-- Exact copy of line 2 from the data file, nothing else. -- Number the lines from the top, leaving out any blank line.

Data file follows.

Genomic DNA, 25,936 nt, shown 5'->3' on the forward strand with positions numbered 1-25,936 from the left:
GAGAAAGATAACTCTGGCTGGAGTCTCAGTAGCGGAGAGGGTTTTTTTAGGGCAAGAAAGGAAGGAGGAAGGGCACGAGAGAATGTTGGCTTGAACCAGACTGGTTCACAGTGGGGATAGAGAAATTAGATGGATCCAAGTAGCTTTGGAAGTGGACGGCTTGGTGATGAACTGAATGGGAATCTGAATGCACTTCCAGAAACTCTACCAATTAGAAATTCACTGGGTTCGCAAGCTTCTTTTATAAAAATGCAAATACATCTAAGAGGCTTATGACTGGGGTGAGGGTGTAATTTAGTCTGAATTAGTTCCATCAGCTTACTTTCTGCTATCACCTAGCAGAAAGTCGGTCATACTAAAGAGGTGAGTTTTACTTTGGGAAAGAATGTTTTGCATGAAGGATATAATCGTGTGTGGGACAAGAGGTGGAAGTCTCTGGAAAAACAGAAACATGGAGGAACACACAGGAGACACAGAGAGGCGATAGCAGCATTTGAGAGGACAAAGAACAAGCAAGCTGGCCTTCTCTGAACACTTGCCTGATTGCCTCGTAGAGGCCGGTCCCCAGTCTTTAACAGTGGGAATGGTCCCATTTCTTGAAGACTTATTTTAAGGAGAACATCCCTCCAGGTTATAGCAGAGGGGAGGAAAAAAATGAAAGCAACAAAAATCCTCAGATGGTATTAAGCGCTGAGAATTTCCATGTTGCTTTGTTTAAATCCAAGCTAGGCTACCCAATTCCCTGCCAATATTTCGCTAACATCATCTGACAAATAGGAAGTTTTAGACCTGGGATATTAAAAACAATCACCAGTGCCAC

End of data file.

GAGAAAGATAACTCTGGCTGGAGTCTCAGTAGCGGAGAGGGTTTTTTTAGGGCAAGAAAGGAAGGAGGAAGGGCACGAGAGAATGTTGGCTTGAACCAGACTGGTTCACAGTGGGGATAGAGAAATTAGATGGATCCAAGTAGCTTTGGAAGTGGACGGCTTGGTGATGAACTGAATGGGAATCTGAATGCACTTCCAGAAACTCTACCAATTAGAAATTCACTGGGTTCGCAAGCTTCTTTTATAAAAATGCAAATACATCTAAGAGGCTTATGACTGGGGTGAGGGTGTAATTTAGTCTGAATTAGTTCCATCAGCTTACTTTCTGCTATCACCTAGCAGAAAGTCGGTCATACTAAAGAGGTGAGTTTTACTTTGGGAAAGAATGTTTTGCATGAAGGATATAATCGTGTGTGGGACAAGAGGTGGAAGTCTCTGGAAAAACAGAAACATGGAGGAACACACAGGAGACACAGAGAGGCGATAGCAGCATTTGAGAGGACAAAGAACAAGCAAGCTGGCCTTCTCTGAACACTTGCCTGATTGCCTCGTAGAGGCCGGTCCCCAGTCTTTAACAGTGGGAATGGTCCCATTTCTTGAAGACTTATTTTAAGGAGAACATCCCTCCAGGTTATAGCAGAGGGGAGGAAAAAAATGAAAGCAACAAAAATCCTCAGATGGTATTAAGCGCTGAGAATTTCCATGTTGCTTTGTTTAAATCCAAGCTAGGCTACCCAATTCCCTGCCAATATTTCGCTAACATCATCTGACAAATAGGAAGTTTTAGACCTGGGATATTAAAAACAATCACCAGTGCCAC